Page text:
If China uses the yuan as a lever against the American trade war, two questions arise: will capital not flee China somehow?

Second, has America (acting in concert or not, with the UK?) the Hong Kong lever? See here and here.

In the meantime, late in July, News that Huawei helped build the mobile phone network in North Korea, carried by the Washington Post, was cited by CNN here. A very long article from the Wall Street Journal published in May 2019 on how Huawei grew and the methods it followed is well worth a read.

This Reuters article on the 5G fight also published in May is well worth a read, for how Australia blew the whistle on Huawei. Two points from the article are worth noting:

The United States and its allies were derelict in not developing a 5G supplier, former Australian Prime Minister Malcolm Turnbull said in a speech in London in March. “With the benefit of hindsight it beggars belief that the countries which pioneered wireless technology – the United States, the UK, Germany, Japan and with wifi, Australia have got to the point where none of them are able to present to one of their own telcos a national, or a Five Eyes, champion in 5G,” he said.

What is 5G all about?

5G isn’t only about faster data. The upgrade will see an exponential spike in the number of connections between the billions of devices, from smart fridges to driverless cars, that are expected to run on the 5G network. “It’s not just that there will be more people with multiple devices, but it will be machines talking to machines, devices talking to devices – all enabled by 5G,” said Burgess, the Australian Signals Directorate chief, in his March address.

This configuration of 5G networks means there are many more points of entry for a hostile power or group to conduct cyber warfare against the critical infrastructure of a target nation or community. That threat is magnified if an adversary has supplied equipment in the network, U.S. officials say.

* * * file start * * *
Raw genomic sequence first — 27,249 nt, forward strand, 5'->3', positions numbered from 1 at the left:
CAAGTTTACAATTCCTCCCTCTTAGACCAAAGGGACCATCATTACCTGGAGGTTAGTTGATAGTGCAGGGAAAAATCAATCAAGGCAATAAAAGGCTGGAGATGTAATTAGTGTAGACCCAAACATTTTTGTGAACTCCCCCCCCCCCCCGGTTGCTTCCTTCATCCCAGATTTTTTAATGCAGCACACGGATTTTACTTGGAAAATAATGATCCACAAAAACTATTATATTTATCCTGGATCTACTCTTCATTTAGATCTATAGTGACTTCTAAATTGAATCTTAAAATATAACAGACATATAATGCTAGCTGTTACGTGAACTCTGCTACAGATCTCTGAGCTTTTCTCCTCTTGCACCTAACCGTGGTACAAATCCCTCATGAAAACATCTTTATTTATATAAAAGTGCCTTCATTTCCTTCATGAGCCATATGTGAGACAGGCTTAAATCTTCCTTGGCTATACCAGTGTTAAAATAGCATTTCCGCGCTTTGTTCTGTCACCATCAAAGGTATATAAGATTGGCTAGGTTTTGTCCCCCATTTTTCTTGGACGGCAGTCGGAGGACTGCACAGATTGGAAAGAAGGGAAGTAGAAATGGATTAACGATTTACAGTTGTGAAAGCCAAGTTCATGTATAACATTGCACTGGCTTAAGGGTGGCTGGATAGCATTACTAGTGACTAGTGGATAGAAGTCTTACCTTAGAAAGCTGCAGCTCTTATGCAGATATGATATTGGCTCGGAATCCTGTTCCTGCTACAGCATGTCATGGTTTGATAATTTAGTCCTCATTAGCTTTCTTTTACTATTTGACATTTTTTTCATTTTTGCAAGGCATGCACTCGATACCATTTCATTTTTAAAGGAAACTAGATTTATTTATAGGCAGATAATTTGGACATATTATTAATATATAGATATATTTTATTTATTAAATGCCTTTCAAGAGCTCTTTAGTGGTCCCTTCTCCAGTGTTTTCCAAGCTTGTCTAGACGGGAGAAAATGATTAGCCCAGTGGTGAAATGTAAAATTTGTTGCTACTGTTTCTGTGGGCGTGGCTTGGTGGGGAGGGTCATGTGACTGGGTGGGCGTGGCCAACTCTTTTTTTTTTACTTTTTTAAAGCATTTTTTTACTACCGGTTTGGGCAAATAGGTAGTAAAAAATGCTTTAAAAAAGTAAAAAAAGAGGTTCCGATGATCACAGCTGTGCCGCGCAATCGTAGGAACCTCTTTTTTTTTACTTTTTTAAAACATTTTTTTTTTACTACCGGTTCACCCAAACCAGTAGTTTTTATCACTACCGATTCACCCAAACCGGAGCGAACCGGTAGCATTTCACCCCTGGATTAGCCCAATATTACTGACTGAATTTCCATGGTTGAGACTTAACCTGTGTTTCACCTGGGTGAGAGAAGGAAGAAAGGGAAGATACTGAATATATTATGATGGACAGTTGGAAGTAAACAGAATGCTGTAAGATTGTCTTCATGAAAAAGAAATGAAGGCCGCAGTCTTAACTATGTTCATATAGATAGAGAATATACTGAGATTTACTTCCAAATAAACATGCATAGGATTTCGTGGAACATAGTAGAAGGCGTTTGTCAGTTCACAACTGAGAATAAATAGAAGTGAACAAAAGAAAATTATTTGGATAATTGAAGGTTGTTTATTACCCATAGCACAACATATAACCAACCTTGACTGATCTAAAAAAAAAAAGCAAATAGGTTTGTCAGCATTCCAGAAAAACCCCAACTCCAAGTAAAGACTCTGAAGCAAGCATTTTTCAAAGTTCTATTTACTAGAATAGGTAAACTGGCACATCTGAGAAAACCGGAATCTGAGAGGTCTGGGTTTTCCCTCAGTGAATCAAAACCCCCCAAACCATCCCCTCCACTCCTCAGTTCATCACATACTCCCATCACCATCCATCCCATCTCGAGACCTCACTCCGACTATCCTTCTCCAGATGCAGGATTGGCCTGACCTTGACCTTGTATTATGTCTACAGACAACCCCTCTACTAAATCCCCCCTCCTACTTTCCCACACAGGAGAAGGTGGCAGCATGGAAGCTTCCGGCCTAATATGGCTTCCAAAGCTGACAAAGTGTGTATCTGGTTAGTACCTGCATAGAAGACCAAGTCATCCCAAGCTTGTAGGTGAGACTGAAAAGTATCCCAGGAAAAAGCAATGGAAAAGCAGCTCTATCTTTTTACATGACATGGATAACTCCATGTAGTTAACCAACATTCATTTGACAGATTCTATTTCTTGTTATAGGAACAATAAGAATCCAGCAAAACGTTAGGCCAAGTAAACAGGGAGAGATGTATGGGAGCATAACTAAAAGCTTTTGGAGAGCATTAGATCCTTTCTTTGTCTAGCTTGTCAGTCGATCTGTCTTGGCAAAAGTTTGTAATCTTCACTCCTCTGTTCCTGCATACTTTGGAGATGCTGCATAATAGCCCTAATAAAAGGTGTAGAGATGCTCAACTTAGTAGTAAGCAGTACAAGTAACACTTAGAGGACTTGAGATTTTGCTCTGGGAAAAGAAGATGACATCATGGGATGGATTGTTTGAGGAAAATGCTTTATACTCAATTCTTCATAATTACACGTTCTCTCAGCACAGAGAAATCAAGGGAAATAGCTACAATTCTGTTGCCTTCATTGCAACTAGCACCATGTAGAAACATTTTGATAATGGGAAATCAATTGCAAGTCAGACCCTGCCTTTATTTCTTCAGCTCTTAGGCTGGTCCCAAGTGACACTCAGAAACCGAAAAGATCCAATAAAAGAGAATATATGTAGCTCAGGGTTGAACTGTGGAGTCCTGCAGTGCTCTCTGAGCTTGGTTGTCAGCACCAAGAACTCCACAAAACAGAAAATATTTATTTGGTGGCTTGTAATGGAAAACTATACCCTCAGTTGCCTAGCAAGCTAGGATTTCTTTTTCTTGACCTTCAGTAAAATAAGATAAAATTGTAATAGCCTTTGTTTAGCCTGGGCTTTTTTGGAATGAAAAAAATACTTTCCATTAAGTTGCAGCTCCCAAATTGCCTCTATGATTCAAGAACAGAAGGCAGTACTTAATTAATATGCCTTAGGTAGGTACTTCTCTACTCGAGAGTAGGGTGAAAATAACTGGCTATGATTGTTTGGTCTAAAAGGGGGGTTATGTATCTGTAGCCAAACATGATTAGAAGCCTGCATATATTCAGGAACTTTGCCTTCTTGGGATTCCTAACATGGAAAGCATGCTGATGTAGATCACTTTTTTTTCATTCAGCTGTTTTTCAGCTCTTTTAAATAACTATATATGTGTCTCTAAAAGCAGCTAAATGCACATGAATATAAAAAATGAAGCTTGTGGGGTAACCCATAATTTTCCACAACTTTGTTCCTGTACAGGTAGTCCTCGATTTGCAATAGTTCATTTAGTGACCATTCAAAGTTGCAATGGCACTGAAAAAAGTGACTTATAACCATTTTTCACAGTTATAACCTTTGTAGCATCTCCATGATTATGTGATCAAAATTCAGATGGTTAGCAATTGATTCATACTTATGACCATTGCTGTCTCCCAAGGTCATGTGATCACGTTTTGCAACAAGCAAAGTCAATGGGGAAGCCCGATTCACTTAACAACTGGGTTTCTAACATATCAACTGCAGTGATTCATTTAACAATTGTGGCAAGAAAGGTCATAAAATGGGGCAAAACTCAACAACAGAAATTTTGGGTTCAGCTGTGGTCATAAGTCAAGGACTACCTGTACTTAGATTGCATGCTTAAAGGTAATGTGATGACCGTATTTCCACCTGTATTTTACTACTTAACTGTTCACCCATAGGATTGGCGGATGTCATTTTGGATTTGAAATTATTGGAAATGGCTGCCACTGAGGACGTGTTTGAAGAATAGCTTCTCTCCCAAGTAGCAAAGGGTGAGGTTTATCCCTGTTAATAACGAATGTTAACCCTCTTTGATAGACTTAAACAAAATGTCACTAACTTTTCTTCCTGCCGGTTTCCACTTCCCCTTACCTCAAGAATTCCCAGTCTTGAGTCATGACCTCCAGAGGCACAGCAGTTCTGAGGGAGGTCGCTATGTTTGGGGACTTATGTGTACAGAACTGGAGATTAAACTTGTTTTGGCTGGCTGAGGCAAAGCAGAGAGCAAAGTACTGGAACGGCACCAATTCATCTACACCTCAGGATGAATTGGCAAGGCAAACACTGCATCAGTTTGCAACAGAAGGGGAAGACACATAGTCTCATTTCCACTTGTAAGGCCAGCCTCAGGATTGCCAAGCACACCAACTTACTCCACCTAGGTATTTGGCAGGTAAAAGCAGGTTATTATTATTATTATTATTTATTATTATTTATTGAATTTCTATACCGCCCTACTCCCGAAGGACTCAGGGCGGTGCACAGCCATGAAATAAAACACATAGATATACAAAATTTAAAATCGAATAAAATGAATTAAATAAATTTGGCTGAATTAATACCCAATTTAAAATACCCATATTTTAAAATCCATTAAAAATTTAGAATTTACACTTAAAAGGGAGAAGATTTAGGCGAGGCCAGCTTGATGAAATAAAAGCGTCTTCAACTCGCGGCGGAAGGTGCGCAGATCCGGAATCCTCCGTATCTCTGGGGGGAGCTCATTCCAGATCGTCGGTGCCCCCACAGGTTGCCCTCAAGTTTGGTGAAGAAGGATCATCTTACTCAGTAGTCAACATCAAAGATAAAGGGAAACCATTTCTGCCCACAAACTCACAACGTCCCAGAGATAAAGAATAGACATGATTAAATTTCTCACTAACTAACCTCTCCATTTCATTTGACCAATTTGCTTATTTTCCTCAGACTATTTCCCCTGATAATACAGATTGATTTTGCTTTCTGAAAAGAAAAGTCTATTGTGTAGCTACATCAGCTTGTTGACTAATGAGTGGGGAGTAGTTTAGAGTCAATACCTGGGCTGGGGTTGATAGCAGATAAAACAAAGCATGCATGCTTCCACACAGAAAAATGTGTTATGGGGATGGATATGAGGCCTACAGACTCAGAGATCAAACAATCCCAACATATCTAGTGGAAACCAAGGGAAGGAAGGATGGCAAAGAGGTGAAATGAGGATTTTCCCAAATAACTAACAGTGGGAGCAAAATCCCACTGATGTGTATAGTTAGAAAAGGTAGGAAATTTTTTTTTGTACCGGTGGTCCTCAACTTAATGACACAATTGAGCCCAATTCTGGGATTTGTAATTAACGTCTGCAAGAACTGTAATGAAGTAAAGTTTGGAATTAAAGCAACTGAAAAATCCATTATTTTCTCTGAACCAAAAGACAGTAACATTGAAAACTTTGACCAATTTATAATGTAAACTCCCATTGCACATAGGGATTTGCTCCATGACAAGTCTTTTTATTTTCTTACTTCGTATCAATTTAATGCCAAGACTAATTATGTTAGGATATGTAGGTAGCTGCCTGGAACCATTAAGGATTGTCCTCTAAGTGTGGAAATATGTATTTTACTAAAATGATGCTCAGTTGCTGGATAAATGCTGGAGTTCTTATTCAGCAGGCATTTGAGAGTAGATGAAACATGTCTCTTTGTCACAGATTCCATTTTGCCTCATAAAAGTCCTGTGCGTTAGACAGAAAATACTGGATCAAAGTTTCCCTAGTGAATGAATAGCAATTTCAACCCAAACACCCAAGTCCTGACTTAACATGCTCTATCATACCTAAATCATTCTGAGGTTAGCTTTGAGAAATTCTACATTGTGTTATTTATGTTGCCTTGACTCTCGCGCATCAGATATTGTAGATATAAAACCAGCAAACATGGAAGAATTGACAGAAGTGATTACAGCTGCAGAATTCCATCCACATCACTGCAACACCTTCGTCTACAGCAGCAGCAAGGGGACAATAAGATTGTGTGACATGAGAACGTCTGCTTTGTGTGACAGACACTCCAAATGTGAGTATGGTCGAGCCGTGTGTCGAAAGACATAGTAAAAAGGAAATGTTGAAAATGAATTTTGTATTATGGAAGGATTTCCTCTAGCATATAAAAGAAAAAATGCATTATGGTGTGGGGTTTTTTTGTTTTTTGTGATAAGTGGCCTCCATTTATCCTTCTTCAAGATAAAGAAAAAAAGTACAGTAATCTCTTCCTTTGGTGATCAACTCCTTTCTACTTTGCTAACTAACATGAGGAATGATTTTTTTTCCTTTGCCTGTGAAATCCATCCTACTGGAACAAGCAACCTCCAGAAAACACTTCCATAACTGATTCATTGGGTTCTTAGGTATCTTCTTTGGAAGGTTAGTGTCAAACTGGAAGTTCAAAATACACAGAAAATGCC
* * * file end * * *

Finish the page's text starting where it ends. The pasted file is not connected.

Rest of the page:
Lastly, Japan and South Korea are bickering more bitterly than they did before.

In short, my article in Mint published on July 26 appears to have been timed well, by sheer coincidence.

STCMA on August 1, 2019

Pakistan rolls back the increase in cooking gas tariffs for roadside roti/naan outlets. [Link]

Ruchir Sharma’s piece in Times of India on July 31 echoes what I wrote for Mint on July 26:

Japan showed that central banks can print all the money they want, but can’t dictate where it will go.

Authorities in the Chinese capital have ordered halal restaurants and food stalls to remove Arabic script and symbols associated with Islam from their signs, part of an expanding national effort to “Sinicize” its Muslim population. [Link]

OF course, none of these seem to matter for Stephen Roach who sees nothing ‘red’ in China.

His tally of assets at a broader universe of Chinese lenders in “distress” is 9.2 trillion yuan, or about 4% of the commercial banking system and nearly 10% of gross domestic product. [Link]

The UBS analyst, cited above, is being careful, to sound positive (if you read the full story) so that he avoids the fate that befell his economist-colleague

I think what Raghuram Rajan is saying here is that central bankers have become the fall guys because they set themselves up to be supermen and women. It is time for a confession.

Business Today carried an useful article on tech. applications that are considerate to our privacy concerns [Link]

A friend had flagged this. It is indeed nuts. See Ruchir’s piece above too.